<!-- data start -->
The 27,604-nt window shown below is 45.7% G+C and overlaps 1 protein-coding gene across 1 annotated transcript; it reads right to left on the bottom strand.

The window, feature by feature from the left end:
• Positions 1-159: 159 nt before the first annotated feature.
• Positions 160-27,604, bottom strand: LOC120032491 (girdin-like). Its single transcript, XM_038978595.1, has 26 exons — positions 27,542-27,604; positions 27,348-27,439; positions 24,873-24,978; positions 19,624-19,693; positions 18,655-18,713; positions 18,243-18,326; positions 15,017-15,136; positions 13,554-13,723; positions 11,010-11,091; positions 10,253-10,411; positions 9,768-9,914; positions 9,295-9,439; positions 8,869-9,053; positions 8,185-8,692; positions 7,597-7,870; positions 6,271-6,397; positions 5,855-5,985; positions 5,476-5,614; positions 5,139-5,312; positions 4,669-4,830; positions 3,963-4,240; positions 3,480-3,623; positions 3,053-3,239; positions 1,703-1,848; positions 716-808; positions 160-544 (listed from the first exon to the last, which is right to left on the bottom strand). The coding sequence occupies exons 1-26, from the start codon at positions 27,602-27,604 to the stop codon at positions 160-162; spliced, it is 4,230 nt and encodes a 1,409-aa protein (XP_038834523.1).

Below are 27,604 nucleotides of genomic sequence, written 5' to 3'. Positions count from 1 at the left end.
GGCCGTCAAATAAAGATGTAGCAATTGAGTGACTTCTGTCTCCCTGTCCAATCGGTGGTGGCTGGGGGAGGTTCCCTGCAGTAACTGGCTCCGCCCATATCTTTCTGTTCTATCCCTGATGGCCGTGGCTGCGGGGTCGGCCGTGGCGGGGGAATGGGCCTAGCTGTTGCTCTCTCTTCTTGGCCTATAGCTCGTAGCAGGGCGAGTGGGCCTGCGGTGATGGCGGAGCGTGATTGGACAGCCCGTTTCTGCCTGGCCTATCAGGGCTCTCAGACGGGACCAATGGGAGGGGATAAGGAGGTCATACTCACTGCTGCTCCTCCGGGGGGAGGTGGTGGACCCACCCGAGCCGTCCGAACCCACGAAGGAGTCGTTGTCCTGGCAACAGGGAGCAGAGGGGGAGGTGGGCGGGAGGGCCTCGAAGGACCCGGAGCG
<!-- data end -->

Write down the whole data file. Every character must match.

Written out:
The 27,604-nt window shown below is 45.7% G+C and overlaps 1 protein-coding gene across 1 annotated transcript; it reads right to left on the bottom strand.

The window, feature by feature from the left end:
• Positions 1-159: 159 nt before the first annotated feature.
• Positions 160-27,604, bottom strand: LOC120032491 (girdin-like). Its single transcript, XM_038978595.1, has 26 exons — positions 27,542-27,604; positions 27,348-27,439; positions 24,873-24,978; positions 19,624-19,693; positions 18,655-18,713; positions 18,243-18,326; positions 15,017-15,136; positions 13,554-13,723; positions 11,010-11,091; positions 10,253-10,411; positions 9,768-9,914; positions 9,295-9,439; positions 8,869-9,053; positions 8,185-8,692; positions 7,597-7,870; positions 6,271-6,397; positions 5,855-5,985; positions 5,476-5,614; positions 5,139-5,312; positions 4,669-4,830; positions 3,963-4,240; positions 3,480-3,623; positions 3,053-3,239; positions 1,703-1,848; positions 716-808; positions 160-544 (listed from the first exon to the last, which is right to left on the bottom strand). The coding sequence occupies exons 1-26, from the start codon at positions 27,602-27,604 to the stop codon at positions 160-162; spliced, it is 4,230 nt and encodes a 1,409-aa protein (XP_038834523.1).

Below are 27,604 nucleotides of genomic sequence, written 5' to 3'. Positions count from 1 at the left end.
GGCCGTCAAATAAAGATGTAGCAATTGAGTGACTTCTGTCTCCCTGTCCAATCGGTGGTGGCTGGGGGAGGTTCCCTGCAGTAACTGGCTCCGCCCATATCTTTCTGTTCTATCCCTGATGGCCGTGGCTGCGGGGTCGGCCGTGGCGGGGGAATGGGCCTAGCTGTTGCTCTCTCTTCTTGGCCTATAGCTCGTAGCAGGGCGAGTGGGCCTGCGGTGATGGCGGAGCGTGATTGGACAGCCCGTTTCTGCCTGGCCTATCAGGGCTCTCAGACGGGACCAATGGGAGGGGATAAGGAGGTCATACTCACTGCTGCTCCTCCGGGGGGAGGTGGTGGACCCACCCGAGCCGTCCGAACCCACGAAGGAGTCGTTGTCCTGGCAACAGGGAGCAGAGGGGGAGGTGGGCGGGAGGGCCTCGAAGGACCCGGAGCG